10
Oct 18

Multi-Industry Executive Guber Enlightens Summit Audience

Posted by: Entrata | Category: Marketing,Summit

Whether it’s the entertainment industry, professional sports or rental housing, you shouldn’t strive to attract customers. You should aim to speak to your audience.

That’s according to multi-industry executive, entrepreneur and author Peter Guber, who delivered an impassioned keynote speech at the 2018 Entrata Summit in Park City, Utah. According to Guber, using words like “customers” and “employees” sound transactional and cold. An audience is engaged and ready to absorb your message.

“Audiences expect experiences and you have to delight them,” Guber said. “You have to demonstrate that they have a stake in what’s happening.”

Guber might be on to something. The CEO of Mandalay Entertainment Group is also the executive chairman of the Golden State Warriors and co-owner of the Los Angeles Dodgers and Los Angeles FC of Major League Soccer. He’s the former chairman and chief executive officer of Sony Pictures. That resume indicates that he’s catered to several different types of audiences throughout his career.

Guber understands that success can mean different things in different industries, noting that hiring and retaining top talent is one of the primary objectives in the apartment industry. But whichever industry, Guber implored Summit attendees to cater to the audience. In multifamily, relaying usable information and implementing tech advancements are two key facets. But both should serve as a complementary part of the audience experience, he said.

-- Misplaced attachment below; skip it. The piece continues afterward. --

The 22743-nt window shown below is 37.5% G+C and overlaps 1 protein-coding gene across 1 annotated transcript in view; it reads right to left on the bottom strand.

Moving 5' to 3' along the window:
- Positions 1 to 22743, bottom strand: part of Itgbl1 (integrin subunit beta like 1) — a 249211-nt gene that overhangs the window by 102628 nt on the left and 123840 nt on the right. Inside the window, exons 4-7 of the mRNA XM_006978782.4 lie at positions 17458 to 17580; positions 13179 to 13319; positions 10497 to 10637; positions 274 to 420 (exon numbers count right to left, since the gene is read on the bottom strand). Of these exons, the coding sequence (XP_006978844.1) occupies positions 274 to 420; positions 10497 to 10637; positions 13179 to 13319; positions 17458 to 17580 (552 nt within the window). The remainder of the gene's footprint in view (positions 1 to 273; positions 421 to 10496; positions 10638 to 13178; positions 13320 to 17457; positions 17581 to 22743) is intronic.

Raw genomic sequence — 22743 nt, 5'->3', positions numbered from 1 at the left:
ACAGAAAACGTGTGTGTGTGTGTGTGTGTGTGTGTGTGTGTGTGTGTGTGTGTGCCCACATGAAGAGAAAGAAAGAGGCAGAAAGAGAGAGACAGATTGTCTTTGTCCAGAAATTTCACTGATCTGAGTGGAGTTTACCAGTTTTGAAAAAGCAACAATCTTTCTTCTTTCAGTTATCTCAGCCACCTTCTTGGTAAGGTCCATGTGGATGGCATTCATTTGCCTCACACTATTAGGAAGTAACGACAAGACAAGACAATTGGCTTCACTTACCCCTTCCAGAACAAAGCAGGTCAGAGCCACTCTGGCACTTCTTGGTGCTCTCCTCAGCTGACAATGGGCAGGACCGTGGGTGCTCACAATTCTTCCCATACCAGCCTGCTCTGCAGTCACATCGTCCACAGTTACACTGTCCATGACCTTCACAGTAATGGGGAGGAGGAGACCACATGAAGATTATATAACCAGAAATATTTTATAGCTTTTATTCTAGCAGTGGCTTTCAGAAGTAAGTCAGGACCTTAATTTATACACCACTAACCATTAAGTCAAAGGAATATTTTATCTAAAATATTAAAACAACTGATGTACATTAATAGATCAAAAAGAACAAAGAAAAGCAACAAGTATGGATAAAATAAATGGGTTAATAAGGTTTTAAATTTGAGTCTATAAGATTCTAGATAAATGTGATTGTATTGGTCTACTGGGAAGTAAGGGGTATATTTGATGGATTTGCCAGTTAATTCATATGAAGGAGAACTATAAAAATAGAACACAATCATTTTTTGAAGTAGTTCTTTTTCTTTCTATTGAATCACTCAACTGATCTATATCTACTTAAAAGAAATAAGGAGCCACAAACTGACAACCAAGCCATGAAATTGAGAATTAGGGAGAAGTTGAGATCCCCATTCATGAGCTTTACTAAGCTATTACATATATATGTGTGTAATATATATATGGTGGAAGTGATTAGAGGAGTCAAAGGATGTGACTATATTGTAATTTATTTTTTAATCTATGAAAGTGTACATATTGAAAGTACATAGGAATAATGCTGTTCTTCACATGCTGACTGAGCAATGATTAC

“Information is soulless. It’s when you add a narrative that it becomes actionable,” Guber said. “And technology is a cold comfort. It’s digital and we’re all analog. Tech is just a tool to tap into human emotion.”

The ability to use failure as a driving force is another of Guber’s primary messages. Saying “every journey to success has a puncture or two,” he noted that Michael Jordan missed 26 potential game-winning shots and accrued over 300 losses in his NBA career. But for the widely recognized greatest basketball player of all time, the fear wasn’t missing the last shot. It was not getting the chance to take it.

“My failures were big. They were painful. They were cataclysmic,” Guber said. “I had a hockey team where the fans didn’t give a puck. I had a movie where the audience was ready to walk out – and that movie was being shown on a plane.”

He also alluded to the 2017 Los Angeles Dodgers, who made it to the seventh game of the World Series but ultimately fell to the Houston Astros. At the time, the loss felt as bad as if the Dodgers hadn’t qualified for the playoffs at all. And he knew his audience felt the same way.

The overriding message was not to be content being among the best.

“Getting close isn’t good enough,” he said. “Be a disrupter in your space.”

To be able to effectively speak to audiences, Guber claims that culture is the key element in any business. Happy, empowered team members are going to thrive in an organization. Those whose skills are buried, ideas are unheard and who are not being utilized to their potential won’t make a positive impact.

“Interactivity is the crucial element in creating a culture,” Guber said. “People want to feel a part of their organization, not apart from their organization.”